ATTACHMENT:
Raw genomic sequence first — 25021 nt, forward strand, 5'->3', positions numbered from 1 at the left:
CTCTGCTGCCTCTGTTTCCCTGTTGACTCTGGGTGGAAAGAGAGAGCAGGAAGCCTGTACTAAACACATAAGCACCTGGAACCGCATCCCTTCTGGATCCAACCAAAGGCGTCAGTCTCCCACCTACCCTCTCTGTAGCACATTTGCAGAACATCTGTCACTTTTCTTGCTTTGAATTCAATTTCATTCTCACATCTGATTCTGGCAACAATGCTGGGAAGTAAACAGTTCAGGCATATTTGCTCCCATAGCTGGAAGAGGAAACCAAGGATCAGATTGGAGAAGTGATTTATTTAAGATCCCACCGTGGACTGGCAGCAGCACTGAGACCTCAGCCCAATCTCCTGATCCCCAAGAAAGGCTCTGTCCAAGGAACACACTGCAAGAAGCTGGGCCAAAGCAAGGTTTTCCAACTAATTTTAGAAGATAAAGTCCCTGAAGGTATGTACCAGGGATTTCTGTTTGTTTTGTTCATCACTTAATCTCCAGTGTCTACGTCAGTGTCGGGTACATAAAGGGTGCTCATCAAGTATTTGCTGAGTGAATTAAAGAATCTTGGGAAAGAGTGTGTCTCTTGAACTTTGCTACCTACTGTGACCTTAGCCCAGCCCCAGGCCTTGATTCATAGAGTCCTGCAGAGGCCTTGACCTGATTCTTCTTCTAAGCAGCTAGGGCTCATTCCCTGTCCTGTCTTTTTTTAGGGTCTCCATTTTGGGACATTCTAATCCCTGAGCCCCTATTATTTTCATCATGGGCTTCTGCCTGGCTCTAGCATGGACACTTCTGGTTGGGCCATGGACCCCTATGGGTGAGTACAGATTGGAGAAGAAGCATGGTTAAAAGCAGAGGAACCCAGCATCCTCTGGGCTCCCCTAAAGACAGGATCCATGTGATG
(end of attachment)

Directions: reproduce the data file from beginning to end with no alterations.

Raw genomic sequence first — 25021 nt, forward strand, 5'->3', positions numbered from 1 at the left:
CTCTGCTGCCTCTGTTTCCCTGTTGACTCTGGGTGGAAAGAGAGAGCAGGAAGCCTGTACTAAACACATAAGCACCTGGAACCGCATCCCTTCTGGATCCAACCAAAGGCGTCAGTCTCCCACCTACCCTCTCTGTAGCACATTTGCAGAACATCTGTCACTTTTCTTGCTTTGAATTCAATTTCATTCTCACATCTGATTCTGGCAACAATGCTGGGAAGTAAACAGTTCAGGCATATTTGCTCCCATAGCTGGAAGAGGAAACCAAGGATCAGATTGGAGAAGTGATTTATTTAAGATCCCACCGTGGACTGGCAGCAGCACTGAGACCTCAGCCCAATCTCCTGATCCCCAAGAAAGGCTCTGTCCAAGGAACACACTGCAAGAAGCTGGGCCAAAGCAAGGTTTTCCAACTAATTTTAGAAGATAAAGTCCCTGAAGGTATGTACCAGGGATTTCTGTTTGTTTTGTTCATCACTTAATCTCCAGTGTCTACGTCAGTGTCGGGTACATAAAGGGTGCTCATCAAGTATTTGCTGAGTGAATTAAAGAATCTTGGGAAAGAGTGTGTCTCTTGAACTTTGCTACCTACTGTGACCTTAGCCCAGCCCCAGGCCTTGATTCATAGAGTCCTGCAGAGGCCTTGACCTGATTCTTCTTCTAAGCAGCTAGGGCTCATTCCCTGTCCTGTCTTTTTTTAGGGTCTCCATTTTGGGACATTCTAATCCCTGAGCCCCTATTATTTTCATCATGGGCTTCTGCCTGGCTCTAGCATGGACACTTCTGGTTGGGCCATGGACCCCTATGGGTGAGTACAGATTGGAGAAGAAGCATGGTTAAAAGCAGAGGAACCCAGCATCCTCTGGGCTCCCCTAAAGACAGGATCCATGTGATG